Legal Structures for Nonprofit Businesses - dummies

Legal Structures for Nonprofit Businesses

By Steven D. Peterson, Peter E. Jaret, Barbara Findlay Schenck

As you organize your nonprofit venture, you want to choose a legal structure appropriate for your situation. The United States alone has more than 1.5 million nonprofit organizations, ranging from small groups like the Mentor Me Memphis to one of the largest charitable foundations of them all, the Bill and Melinda Gates Foundation, endowed with more than $30 billion.

The following represent your basic options for legal structure:

  • Informal nonprofits: As the name implies, these organizations are loose-knit groups of like-minded people who get together for activities or to be of service to the community. Examples include local book clubs, self-help support groups, or graffiti cleanup patrols. Informal nonprofits have no legal structure and typically raise and manage only small sums of money. They aren’t big enough to fall under the watchful eye of the IRS.

  • Nonprofit corporations: Incorporation allows a nonprofit organization to protect its directors and staff from certain types of liability, similar to the protection offered to for-profit companies. Incorporation also ensures that the organization can continue its activities even when the founding members are gone. To get the details on incorporation in your state, check with the office of your Secretary of State, Division of Corporations, or Attorney General.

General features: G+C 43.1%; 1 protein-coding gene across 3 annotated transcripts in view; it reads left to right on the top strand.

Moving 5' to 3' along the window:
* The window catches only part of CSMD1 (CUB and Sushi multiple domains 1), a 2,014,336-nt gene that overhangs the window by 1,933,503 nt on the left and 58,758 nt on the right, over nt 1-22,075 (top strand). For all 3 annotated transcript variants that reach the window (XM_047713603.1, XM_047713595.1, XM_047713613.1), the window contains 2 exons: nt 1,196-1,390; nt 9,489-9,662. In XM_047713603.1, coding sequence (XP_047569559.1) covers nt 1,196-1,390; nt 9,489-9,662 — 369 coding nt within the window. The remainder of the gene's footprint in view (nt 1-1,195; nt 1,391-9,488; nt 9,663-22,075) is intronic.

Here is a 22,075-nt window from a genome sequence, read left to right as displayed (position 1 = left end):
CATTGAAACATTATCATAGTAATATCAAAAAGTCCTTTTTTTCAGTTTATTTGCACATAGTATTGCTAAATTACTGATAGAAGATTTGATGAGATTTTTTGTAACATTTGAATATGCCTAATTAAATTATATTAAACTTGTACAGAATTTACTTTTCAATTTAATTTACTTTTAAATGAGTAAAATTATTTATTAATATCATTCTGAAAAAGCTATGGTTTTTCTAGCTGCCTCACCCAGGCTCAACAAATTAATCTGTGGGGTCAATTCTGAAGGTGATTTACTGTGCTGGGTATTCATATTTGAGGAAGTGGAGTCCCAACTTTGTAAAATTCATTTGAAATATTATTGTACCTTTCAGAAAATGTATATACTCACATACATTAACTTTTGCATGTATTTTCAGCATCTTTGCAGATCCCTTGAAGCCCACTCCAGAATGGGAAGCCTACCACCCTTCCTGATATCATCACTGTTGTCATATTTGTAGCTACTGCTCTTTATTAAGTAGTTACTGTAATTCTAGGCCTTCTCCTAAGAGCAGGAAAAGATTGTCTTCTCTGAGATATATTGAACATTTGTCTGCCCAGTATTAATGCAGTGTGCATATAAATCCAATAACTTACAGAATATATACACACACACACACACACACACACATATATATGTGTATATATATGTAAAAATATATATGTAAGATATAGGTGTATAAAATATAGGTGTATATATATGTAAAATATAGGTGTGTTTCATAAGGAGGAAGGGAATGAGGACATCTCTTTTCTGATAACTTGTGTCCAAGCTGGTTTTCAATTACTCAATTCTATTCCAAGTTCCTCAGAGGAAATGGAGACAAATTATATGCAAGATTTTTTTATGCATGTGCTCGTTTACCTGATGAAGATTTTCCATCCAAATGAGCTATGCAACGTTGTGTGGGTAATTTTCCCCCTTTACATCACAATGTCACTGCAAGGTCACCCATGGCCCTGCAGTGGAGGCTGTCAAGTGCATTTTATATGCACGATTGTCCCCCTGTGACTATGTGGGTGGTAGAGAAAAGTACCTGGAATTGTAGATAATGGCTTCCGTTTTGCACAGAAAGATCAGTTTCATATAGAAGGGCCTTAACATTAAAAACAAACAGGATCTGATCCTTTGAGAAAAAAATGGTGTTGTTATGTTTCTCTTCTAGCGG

• Tax-exempt nonprofits: Nonprofit corporations with charitable, educational, scientific, religious, or cultural purposes can file for tax-exempt status under section 501 of the Internal Revenue Service Code. The major types of tax-exempt organizations include

    • Charitable organizations (religious, educational, scientific, and literary organizations, for example)

    • Social welfare organizations (civic leagues and community groups)

    • Labor and agricultural organizations (labor unions and farm bureaus)

    • Business leagues (trade associations and chambers of commerce)

    • Social clubs (country clubs, fraternities, and sororities)

    • Fraternal organizations (lodges and other clubs)

    • Veterans’ organizations (armed forces groups)

    • Employees’ associations (employee-benefit groups)

    • Political organizations (campaign committees, political parties, and political action committees [PACs])

  • Qualified nonprofits: Donations to qualified nonprofits may be tax deductible — a distinction that can matter a great deal to contributors. Qualified organizations include religious, educational, scientific, and literary groups, as well as child and animal welfare organizations, certain veterans’ organizations, fraternal societies, and more.

For information on whether your organization qualifies for tax-exempt status, check out IRS Publication 557. For a current list of qualified nonprofits, look at IRS Publication 78. Both publications are available on the IRS website.